b. IBM's Proffered Legitimate Reasons for Discharge

Having determined that plaintiff's ADA claims must be dismissed, the Court turns to consider plaintiff's claims under the ADEA and Title VII. Because IBM has already conceded that plaintiff has established a prima facie case under these Acts, IBM at this stage must articulate legitimate, non-discriminatory reasons for Scott's inclusion in the 1996 RIF.

IBM unquestionably has articulated legitimate reasons for firing Mr. Scott. As discussed above, IBM experienced substantial and well-publicized business difficulties in the early and mid-1990s. In 1996, the IBM branch in which Scott worked was included in a company-wide RIF plan called ASPP. As part of this process, Scott's regional manager, Boutot, conducted three meetings with the managers that reported to him, including Scott's immediate manager, Warren, to discuss the ASPP and the criteria against which employees should be evaluated. At the final stage of this process, Boutot and his managers developed a ranked list of about nine large system customer engineers for possible inclusion in the RIF. Mr. Warren alone provided input on Mr. Scott, and, based on Warren's assessment of him, Scott was included in the five customer engineers terminated as part of the ASPP process.

Warren has stated that he made the decision on how to rank the employees under his management, including Mr. Scott. Under the ASPP guidelines, Warren and other managers understood that they were to "raise the bar" for IBM employees, such that merely competent performance might no longer be enough. While Warren regarded Scott as a capable customer engineer, he ranked him lower than his peers based on (1) Scott's failure to seek out additional assignments and experience, (2) Scott's inadequate ability to work independently and to call for assistance with routine tasks, and (3) Warren's observation of Scott taking a back seat role to others on the team rather than an active leadership role, and (4) complaints about Scott from IBM's customer McGraw Hill, for which Scott was the primary customer engineer.

Based on IBM's financial difficulties, the organized manner in which it determined which employees would be terminated as part of the RIF, and Warren's testimony regarding the criteria he used to determine that Scott should be ranked lower than most of his peers during the ASPP process, IBM has plainly proffered legitimate reasons for Scott's discharge.

c. Pretext & Spoliation

The Court having determined that IBM has articulated legitimate reasons for firing Mr. Scott, the Court turns to consider whether plaintiff has cast sufficient doubt on these proffered reasons that a jury could disbelieve them, or could find that discrimination is more likely than not the real reason for Scott's dismissal. As the Third Circuit has explained there are two prongs by which a plaintiff may establish pretext:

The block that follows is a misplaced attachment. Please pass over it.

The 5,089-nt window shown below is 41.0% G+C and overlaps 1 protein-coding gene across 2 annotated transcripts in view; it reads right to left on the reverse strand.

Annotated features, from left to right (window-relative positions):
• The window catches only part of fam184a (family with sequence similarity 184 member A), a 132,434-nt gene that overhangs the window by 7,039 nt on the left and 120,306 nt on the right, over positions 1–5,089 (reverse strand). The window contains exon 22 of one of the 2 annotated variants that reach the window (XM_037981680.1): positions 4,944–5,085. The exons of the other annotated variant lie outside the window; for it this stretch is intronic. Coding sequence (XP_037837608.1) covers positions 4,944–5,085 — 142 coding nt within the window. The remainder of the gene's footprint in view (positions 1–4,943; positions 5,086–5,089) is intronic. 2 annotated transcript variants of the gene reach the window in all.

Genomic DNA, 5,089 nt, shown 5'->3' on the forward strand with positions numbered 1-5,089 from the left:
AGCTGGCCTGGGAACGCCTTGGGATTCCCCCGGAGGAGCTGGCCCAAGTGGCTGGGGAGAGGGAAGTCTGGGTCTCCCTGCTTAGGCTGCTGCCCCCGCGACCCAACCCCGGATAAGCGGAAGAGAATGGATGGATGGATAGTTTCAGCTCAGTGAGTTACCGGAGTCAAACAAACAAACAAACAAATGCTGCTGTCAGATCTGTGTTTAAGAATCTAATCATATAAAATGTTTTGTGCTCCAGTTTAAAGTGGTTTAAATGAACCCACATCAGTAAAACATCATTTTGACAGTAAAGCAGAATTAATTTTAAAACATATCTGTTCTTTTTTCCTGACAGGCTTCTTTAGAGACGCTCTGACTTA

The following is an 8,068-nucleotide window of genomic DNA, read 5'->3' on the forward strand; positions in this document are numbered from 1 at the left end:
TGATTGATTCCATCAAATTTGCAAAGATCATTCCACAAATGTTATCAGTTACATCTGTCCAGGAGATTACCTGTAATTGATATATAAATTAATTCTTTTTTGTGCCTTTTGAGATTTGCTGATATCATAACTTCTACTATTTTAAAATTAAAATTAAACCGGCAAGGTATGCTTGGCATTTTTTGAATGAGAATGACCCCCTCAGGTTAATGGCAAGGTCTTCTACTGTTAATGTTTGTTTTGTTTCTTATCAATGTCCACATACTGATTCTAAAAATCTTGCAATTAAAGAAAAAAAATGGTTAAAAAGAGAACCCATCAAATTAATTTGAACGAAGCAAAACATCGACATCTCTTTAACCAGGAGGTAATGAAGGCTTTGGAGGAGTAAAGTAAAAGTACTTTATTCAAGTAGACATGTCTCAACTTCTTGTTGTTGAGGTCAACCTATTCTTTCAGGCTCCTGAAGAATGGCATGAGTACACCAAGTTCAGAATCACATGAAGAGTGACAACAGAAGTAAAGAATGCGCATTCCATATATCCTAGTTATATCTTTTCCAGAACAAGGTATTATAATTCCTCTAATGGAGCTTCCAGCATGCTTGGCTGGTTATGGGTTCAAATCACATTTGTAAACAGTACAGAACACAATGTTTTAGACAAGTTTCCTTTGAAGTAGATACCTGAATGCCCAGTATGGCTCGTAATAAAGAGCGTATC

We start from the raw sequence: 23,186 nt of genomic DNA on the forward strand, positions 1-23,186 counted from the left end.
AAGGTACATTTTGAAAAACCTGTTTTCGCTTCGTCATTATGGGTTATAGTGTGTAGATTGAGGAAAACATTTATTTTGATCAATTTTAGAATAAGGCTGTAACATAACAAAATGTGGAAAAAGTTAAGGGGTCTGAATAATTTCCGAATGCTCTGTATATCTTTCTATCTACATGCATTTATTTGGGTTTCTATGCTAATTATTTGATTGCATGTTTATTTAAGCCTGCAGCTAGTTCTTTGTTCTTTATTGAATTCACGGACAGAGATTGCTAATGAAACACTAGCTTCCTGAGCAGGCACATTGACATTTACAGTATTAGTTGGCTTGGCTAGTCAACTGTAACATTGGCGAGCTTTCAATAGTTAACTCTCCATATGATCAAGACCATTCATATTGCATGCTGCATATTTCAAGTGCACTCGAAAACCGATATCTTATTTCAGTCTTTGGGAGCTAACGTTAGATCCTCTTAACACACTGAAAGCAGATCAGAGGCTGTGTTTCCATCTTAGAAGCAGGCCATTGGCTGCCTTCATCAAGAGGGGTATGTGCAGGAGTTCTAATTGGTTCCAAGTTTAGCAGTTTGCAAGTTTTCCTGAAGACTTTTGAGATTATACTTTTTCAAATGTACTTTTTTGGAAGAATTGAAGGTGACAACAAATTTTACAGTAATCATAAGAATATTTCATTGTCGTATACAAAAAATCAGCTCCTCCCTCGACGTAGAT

[B]ecause the factfinder may infer from the combination of the plaintiff's prima facie case and its own rejection of the employer's proffered nondiscriminatory reasons that the employer unlawfully discriminated against the plaintiff and was merely trying to conceal its illegal act with the articulated reasons, a plaintiff who has made out a prima facie case may defeat a motion for summary judgment by either (1) discrediting the proffered reasons, either circumstantially or directly, or (2) adducing evidence, whether circumstantial or direct, that discrimination was more likely than not a motivating or determinative cause of the adverse employment action. Thus, if the plaintiff has pointed to evidence sufficiently to discredit the defendant's proffered reasons, to survive summary judgment the plaintiff need not also come forward with additional evidence of discrimination beyond his or her prima facie case. Fuentes v. Perskie, 32 F.3d 759, 764 (3d Cir. 1994)(emphasis in original); see also Sheridan, 100 F.3d 1065-72 (reaffirming pretext standard set forth in Fuentes).

In this case, plaintiff seeks to show pretext via both prongs of the Fuentes test.

i. Prong One

The bulk of plaintiff's briefing on the subject of pretext is dedicated to arguing that IBM has committed evidence spoliation by destroying several key pieces of evidence in this case, and that this spoliation warrants sanctions including striking IBM's defenses and entering summary judgment in plaintiff's favor. *fn8 For reasons now explained, the Court finds that under the particular facts of this case, IBM's decision to destroy these documents could give rise to a "spoliation inference" which could be found by a reasonable jury to cast doubt on IBM's proffered legitimate reasons for discharge, and thus establishing pretext for both plaintiff's Title VII and ADEA claims. However, the Court will impose no further sanctions in connection with this alleged spoliation, because a reasonable factfinder could also conclude that the absence of these documents is innocent.